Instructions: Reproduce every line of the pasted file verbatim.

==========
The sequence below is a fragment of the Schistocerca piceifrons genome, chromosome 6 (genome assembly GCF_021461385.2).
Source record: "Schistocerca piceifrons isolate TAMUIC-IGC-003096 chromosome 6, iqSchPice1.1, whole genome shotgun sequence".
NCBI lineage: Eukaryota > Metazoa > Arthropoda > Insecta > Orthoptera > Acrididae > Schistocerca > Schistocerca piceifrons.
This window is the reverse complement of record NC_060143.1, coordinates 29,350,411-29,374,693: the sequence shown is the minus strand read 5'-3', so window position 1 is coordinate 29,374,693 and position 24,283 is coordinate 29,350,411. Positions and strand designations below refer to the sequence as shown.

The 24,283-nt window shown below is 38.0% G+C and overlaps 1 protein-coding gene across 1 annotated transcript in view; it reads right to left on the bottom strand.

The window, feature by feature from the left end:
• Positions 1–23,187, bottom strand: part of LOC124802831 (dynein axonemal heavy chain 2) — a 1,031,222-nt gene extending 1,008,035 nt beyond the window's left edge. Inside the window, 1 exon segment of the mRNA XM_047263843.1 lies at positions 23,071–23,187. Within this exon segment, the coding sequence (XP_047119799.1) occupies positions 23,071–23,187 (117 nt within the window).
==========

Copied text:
The sequence below is a fragment of the Schistocerca piceifrons genome, chromosome 6 (genome assembly GCF_021461385.2).
Source record: "Schistocerca piceifrons isolate TAMUIC-IGC-003096 chromosome 6, iqSchPice1.1, whole genome shotgun sequence".
NCBI lineage: Eukaryota > Metazoa > Arthropoda > Insecta > Orthoptera > Acrididae > Schistocerca > Schistocerca piceifrons.
This window is the reverse complement of record NC_060143.1, coordinates 29,350,411-29,374,693: the sequence shown is the minus strand read 5'-3', so window position 1 is coordinate 29,374,693 and position 24,283 is coordinate 29,350,411. Positions and strand designations below refer to the sequence as shown.

The 24,283-nt window shown below is 38.0% G+C and overlaps 1 protein-coding gene across 1 annotated transcript in view; it reads right to left on the bottom strand.

The window, feature by feature from the left end:
• Positions 1–23,187, bottom strand: part of LOC124802831 (dynein axonemal heavy chain 2) — a 1,031,222-nt gene extending 1,008,035 nt beyond the window's left edge. Inside the window, 1 exon segment of the mRNA XM_047263843.1 lies at positions 23,071–23,187. Within this exon segment, the coding sequence (XP_047119799.1) occupies positions 23,071–23,187 (117 nt within the window).